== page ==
J. Lawrence Smith

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J. Lawrence Smith
John Lawrence Smith by Tony Rogue, 1854.jpg
Born (1818-12-17)December 17, 1818
near Charleston, South Carolina
Died October 12, 1883(1883-10-12) (aged 64)
Louisville, Kentucky

John Lawrence Smith (December 17, 1818 – October 12, 1883)[1] was an American chemist, born in Louisville, Kentucky, and educated at the University of Virginia, the Medical College of South Carolina (M.D., 1840), in Germany under Liebig, and in Paris under Pelouze. In 1844 he began the practice of medicine at Charleston and established the Medical and Surgical Journal of South Carolina. Between 1846 and 1850, he investigated the mineral resources of Turkey, for Turkey's government, and he discovered deposits of coal, chrome ore, and the famous emery deposits of Naxos. In Turkey he also discovered liebigite,[2][3] and named it after his German teacher Liebig.

In 1850, while professor of chemistry at the University of Louisiana (now Tulane University), Smith invented the inverted microscope.[4][5] From 1852 to 1854 he was professor of chemistry in the University of Virginia. From 1854 to 1866 he was Chair and Professor of Medical Chemistry and Toxicology at the Medical Department of the University of Louisville.[6] He was president of the American Association for the Advancement of Science (1872) and of the American Chemical Society (1877). His collection of meteorites was the finest in the United States, and upon his death, he passed it to Harvard. He published Mineralogy and Chemistry, Original Researches (1873; enlarged with biographical sketches, 1884). The J. Lawrence Smith Medal is named in his honor.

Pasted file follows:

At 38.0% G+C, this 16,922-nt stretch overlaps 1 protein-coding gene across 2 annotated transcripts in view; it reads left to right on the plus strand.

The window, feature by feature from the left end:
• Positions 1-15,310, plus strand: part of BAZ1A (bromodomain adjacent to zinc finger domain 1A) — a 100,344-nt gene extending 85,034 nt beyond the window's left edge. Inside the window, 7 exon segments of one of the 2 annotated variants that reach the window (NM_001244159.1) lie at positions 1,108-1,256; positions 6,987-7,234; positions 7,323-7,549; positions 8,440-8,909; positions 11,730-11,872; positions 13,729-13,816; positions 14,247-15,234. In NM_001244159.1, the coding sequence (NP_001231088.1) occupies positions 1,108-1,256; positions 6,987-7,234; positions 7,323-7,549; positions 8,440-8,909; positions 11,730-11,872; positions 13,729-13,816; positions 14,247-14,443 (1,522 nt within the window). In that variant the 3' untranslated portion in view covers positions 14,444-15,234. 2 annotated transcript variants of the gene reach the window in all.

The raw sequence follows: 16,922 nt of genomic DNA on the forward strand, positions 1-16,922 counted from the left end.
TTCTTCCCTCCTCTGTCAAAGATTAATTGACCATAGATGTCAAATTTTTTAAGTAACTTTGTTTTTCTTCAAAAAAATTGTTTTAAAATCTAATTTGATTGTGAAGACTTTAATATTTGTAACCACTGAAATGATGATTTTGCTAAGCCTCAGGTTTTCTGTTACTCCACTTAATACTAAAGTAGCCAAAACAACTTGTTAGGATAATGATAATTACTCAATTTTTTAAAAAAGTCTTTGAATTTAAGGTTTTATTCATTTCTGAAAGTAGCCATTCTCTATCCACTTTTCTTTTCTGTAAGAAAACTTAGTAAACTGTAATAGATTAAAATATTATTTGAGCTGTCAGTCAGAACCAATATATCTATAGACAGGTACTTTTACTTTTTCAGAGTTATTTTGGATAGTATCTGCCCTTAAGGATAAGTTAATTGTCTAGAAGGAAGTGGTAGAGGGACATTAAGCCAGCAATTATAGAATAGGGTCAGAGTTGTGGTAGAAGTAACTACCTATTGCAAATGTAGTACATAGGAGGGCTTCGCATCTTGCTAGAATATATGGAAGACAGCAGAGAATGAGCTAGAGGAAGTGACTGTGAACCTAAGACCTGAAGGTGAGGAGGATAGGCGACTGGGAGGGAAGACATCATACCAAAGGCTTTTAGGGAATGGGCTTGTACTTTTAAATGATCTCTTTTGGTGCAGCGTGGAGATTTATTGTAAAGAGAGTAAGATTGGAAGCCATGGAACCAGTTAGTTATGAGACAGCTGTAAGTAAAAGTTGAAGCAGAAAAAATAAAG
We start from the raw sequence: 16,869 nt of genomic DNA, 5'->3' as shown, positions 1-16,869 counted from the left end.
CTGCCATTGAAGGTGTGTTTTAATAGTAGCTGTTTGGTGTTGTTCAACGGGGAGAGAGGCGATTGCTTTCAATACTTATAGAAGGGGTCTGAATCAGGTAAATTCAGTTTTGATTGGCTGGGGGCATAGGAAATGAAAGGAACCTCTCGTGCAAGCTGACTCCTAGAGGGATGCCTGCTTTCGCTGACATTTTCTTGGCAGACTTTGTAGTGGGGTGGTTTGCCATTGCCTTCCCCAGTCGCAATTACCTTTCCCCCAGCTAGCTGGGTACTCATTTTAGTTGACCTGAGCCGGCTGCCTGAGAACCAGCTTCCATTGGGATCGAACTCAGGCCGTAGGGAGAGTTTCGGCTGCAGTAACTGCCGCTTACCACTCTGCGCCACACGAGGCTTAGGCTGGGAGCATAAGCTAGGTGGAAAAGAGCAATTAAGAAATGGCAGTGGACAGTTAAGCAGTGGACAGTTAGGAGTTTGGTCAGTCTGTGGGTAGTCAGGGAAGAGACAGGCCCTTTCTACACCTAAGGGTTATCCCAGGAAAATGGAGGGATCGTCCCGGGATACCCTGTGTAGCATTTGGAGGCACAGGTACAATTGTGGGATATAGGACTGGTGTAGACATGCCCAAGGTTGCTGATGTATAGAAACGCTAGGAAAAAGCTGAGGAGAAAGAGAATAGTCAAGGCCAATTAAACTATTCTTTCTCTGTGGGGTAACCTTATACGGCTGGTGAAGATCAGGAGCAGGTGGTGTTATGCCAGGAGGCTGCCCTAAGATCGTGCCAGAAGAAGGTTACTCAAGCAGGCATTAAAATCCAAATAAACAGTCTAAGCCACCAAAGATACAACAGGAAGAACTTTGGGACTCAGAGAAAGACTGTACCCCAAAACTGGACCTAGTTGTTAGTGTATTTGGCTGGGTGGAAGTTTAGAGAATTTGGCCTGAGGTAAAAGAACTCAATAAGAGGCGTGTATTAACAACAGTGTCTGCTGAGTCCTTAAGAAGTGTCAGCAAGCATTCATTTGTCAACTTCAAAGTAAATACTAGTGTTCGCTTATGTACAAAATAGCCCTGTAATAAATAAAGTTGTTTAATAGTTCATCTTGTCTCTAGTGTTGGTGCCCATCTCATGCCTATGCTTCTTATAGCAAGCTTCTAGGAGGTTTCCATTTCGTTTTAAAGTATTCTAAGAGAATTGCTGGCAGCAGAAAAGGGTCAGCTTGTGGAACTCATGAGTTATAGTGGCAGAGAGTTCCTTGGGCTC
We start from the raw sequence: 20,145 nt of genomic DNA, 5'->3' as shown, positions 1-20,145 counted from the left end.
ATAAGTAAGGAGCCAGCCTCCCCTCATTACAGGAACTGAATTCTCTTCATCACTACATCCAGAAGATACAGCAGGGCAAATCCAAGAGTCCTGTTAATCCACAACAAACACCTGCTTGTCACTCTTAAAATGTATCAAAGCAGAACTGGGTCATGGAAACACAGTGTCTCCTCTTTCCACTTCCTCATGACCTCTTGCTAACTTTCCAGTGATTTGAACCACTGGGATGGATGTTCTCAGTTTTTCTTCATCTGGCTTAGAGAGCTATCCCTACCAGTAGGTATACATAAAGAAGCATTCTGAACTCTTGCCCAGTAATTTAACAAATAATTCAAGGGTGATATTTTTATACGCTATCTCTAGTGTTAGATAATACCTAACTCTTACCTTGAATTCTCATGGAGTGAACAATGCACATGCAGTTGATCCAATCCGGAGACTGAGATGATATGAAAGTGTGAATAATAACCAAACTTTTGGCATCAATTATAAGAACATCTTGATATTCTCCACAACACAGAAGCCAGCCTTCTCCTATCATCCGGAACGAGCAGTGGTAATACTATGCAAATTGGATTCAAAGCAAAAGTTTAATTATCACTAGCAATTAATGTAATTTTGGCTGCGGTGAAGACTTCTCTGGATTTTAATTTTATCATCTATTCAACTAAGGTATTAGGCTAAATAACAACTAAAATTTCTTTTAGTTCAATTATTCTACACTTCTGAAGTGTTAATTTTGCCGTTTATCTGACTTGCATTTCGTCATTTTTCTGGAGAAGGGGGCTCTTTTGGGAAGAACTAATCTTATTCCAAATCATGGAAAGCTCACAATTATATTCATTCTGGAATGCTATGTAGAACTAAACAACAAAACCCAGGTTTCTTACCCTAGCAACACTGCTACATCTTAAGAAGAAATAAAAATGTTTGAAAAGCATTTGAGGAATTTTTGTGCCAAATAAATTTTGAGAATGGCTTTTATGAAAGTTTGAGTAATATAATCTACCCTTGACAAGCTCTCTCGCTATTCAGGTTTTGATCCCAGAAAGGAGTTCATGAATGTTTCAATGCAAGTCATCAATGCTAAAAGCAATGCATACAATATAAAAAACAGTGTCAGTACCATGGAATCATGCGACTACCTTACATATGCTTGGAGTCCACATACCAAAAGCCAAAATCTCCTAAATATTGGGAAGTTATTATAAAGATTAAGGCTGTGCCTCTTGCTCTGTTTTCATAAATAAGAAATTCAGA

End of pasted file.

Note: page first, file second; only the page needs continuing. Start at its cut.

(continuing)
•  This article incorporates text from a publication now in the public domainGilman, D. C.; Thurston, H. T.; Colby, F. M., eds. (1905). "article name needed". New International Encyclopedia (1st ed.). New York: Dodd, Mead.<templatestyles src="Module:Citation/CS1/styles.css"></templatestyles>


  1. Silliman, Benjamin. Memoir of John Lawrence Smith, 1818-1883. April 17, 1884.
  2. STUDIES OF URANIUM MINERALS (II): LIEBIGITE AND URANOTHALLITE, Howard T. Evans, Clifford Frondel (Massachusetts Institute of Technology; Harvard University); 1950.
  3. The crystal structure of Liebigite, K. Mereiter, Mineralogy and Petrology (Volume 30, Number 4 / December 1982), 18 November 1982.
  4. Gage SH (1964). "Microscopy in America". Trans Am Microscopical Soc. 83 (4): 54–55.<templatestyles src="Module:Citation/CS1/styles.css"></templatestyles>
  5. Smith JL (1852). "The inverted microscope-a new form of microscope". Am J Sci Arts. 14: 233–241.<templatestyles src="Module:Citation/CS1/styles.css"></templatestyles>
  6. Medical Department of the University of Louisville. [Annual Catalogue and Announcement,1854-1866]Silliman, Benjamin Memoir of John Lawrence Smith, 1818-1883. April 17, 1884.

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